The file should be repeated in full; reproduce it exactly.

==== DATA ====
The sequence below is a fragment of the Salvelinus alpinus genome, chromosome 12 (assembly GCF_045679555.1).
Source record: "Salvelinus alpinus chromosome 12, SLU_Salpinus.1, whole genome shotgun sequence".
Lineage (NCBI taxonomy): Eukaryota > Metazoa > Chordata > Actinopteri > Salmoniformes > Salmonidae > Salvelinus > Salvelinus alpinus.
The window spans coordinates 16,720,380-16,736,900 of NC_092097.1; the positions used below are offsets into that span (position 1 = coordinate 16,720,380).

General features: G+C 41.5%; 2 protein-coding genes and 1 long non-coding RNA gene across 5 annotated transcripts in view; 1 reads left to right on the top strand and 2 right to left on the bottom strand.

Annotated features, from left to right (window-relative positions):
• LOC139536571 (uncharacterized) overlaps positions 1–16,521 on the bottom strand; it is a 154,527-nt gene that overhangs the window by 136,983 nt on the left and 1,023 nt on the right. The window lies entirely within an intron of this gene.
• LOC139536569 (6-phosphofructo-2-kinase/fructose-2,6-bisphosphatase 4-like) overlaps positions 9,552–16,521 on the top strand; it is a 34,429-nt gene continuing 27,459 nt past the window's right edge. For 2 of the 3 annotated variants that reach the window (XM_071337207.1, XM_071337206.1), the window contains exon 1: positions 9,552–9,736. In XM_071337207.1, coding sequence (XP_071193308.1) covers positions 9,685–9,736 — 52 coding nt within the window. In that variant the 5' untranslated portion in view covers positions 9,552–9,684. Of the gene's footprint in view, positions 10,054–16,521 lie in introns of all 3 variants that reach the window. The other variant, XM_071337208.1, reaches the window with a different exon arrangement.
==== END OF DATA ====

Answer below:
The sequence below is a fragment of the Salvelinus alpinus genome, chromosome 12 (assembly GCF_045679555.1).
Source record: "Salvelinus alpinus chromosome 12, SLU_Salpinus.1, whole genome shotgun sequence".
Lineage (NCBI taxonomy): Eukaryota > Metazoa > Chordata > Actinopteri > Salmoniformes > Salmonidae > Salvelinus > Salvelinus alpinus.
The window spans coordinates 16,720,380-16,736,900 of NC_092097.1; the positions used below are offsets into that span (position 1 = coordinate 16,720,380).

General features: G+C 41.5%; 2 protein-coding genes and 1 long non-coding RNA gene across 5 annotated transcripts in view; 1 reads left to right on the top strand and 2 right to left on the bottom strand.

Annotated features, from left to right (window-relative positions):
• LOC139536571 (uncharacterized) overlaps positions 1–16,521 on the bottom strand; it is a 154,527-nt gene that overhangs the window by 136,983 nt on the left and 1,023 nt on the right. The window lies entirely within an intron of this gene.
• LOC139536569 (6-phosphofructo-2-kinase/fructose-2,6-bisphosphatase 4-like) overlaps positions 9,552–16,521 on the top strand; it is a 34,429-nt gene continuing 27,459 nt past the window's right edge. For 2 of the 3 annotated variants that reach the window (XM_071337207.1, XM_071337206.1), the window contains exon 1: positions 9,552–9,736. In XM_071337207.1, coding sequence (XP_071193308.1) covers positions 9,685–9,736 — 52 coding nt within the window. In that variant the 5' untranslated portion in view covers positions 9,552–9,684. Of the gene's footprint in view, positions 10,054–16,521 lie in introns of all 3 variants that reach the window. The other variant, XM_071337208.1, reaches the window with a different exon arrangement.